Low Sodium Labels: Be Careful What You Read Into Them

Norman Byrd's picture

A new study indicates that not only are people attracted to the idea of lowering their sodium intake, but that same attraction leads to a few false assumptions.

It is pretty much common knowledge that lowering one's dietary sodium intake can lead to the prevention of or better maintenance of hypertension or high blood pressure. Many do so by cutting out or reducing the use of table salt in their food. Others, knowing that sodium isn't only added as a condiment or spice, look to decrease their sodium intake via the foods they purchase. (In fact, a recent Federal Drug Administration warning noted that 75 percent of an individual's sodium intake was derived from packaged and restaurant foods.) NPR reported this week that a new study indicates that not only are consumers finding low sodium labeling attractive in making more healthful food choices but that they also might be reading a little more into the low sodium label and the benefits a low sodium diet than actually exists.

Researchers at the University of Toronto found that participants found labels on a can of faux tomato soup was more appealing to consumers if the label mention that the product was low in sodium, prevented disease, or lowered blood pressure. About one-third of the participants in the study suffered from hypertension. This subgroup tended to be more positive about the low sodium labeling altogether.

Additional labeling of the product with "Tastes great!" was ineffective in making a final determination. But, all in all, many of the participants weren't quite certain why reduced sodium was a good thing, just that it was. And they believed it was good for great many things in addition to helping lower one's blood pressure.

When asked in if lowering sodium intake was beneficial in losing weight, alleviating constipation, controlling diabetes, and various other health issues, the participants believed that low sodium intake made a healthy impact on them all. (Unfortunately, as NPR pointed out, reducing one's sodium intake only affects blood pressure.)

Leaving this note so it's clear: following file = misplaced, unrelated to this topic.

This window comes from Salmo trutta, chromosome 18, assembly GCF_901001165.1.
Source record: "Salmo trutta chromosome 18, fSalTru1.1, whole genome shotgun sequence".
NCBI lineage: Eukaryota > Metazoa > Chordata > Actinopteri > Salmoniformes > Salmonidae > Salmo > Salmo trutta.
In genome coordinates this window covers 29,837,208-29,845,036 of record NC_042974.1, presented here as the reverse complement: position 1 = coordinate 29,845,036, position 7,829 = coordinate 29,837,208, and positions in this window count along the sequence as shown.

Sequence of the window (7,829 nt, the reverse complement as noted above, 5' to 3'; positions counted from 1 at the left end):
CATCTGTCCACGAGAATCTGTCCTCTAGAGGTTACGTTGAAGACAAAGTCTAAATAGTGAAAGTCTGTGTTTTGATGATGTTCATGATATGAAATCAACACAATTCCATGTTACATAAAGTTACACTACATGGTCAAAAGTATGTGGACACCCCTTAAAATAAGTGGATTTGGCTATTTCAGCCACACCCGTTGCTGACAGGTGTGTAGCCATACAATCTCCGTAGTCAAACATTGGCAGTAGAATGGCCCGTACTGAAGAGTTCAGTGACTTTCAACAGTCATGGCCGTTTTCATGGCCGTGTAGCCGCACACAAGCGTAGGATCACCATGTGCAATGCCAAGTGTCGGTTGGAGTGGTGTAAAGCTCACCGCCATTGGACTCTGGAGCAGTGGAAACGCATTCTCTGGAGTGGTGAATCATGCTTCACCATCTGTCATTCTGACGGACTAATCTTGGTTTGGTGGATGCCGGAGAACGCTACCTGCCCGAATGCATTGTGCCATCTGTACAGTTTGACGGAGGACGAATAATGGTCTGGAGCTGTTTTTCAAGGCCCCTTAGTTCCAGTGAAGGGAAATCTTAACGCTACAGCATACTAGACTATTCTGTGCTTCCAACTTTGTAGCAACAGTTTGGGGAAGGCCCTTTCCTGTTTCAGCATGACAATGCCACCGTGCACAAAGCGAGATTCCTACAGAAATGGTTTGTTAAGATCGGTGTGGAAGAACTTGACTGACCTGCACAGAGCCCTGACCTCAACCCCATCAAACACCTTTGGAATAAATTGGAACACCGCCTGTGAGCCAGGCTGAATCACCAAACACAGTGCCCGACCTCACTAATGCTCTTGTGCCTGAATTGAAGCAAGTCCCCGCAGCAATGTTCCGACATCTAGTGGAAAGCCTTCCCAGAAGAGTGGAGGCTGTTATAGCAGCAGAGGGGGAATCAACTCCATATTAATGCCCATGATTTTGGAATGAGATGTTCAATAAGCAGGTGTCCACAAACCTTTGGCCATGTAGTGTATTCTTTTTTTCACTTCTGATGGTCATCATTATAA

"What we saw there was a halo effect [with the low-sodium claim]," Christina Wong explained. Wong, a graduate student and lead author of the study, went on: "They see a whole range of health benefits that are totally unrelated to the nutrient."

The study also found that consumers had an overall positive view towards reduced sodium products. According to NPR, manufacturers have shown reluctance in providing low sodium products due to a perceived consumer aversion.

But consumers should be wary of product labeling in and of itself. The terms used have specific FDA guidelines. For instance, sodium- or salt-free items aren't entirely lacking in salt and can contain up to 5 percent sodium per serving. Very low sodium can contain up to 35 mg, while Low Sodium can mean a serving could hold as much as 130 mg. No salt added or unsalted does not mean salt-free, but that no sodium was added during the packaging process. Reduced sodium or Lightly Salted (Light in Sodium) is dependent on the original salt content of the regular product, the former containing 25 percent of the original amount, the latter containing 50 percent.

The recommended daily allowance of salt is 2,400 mg (about as much as is contained in a teaspoon of salt). For those with high blood pressure, 1,500 mg per day is recommended.

The study was published in the American Journal of Clinical Nutrition.

(photo credit: Garitzko, Wikimedia Commons)

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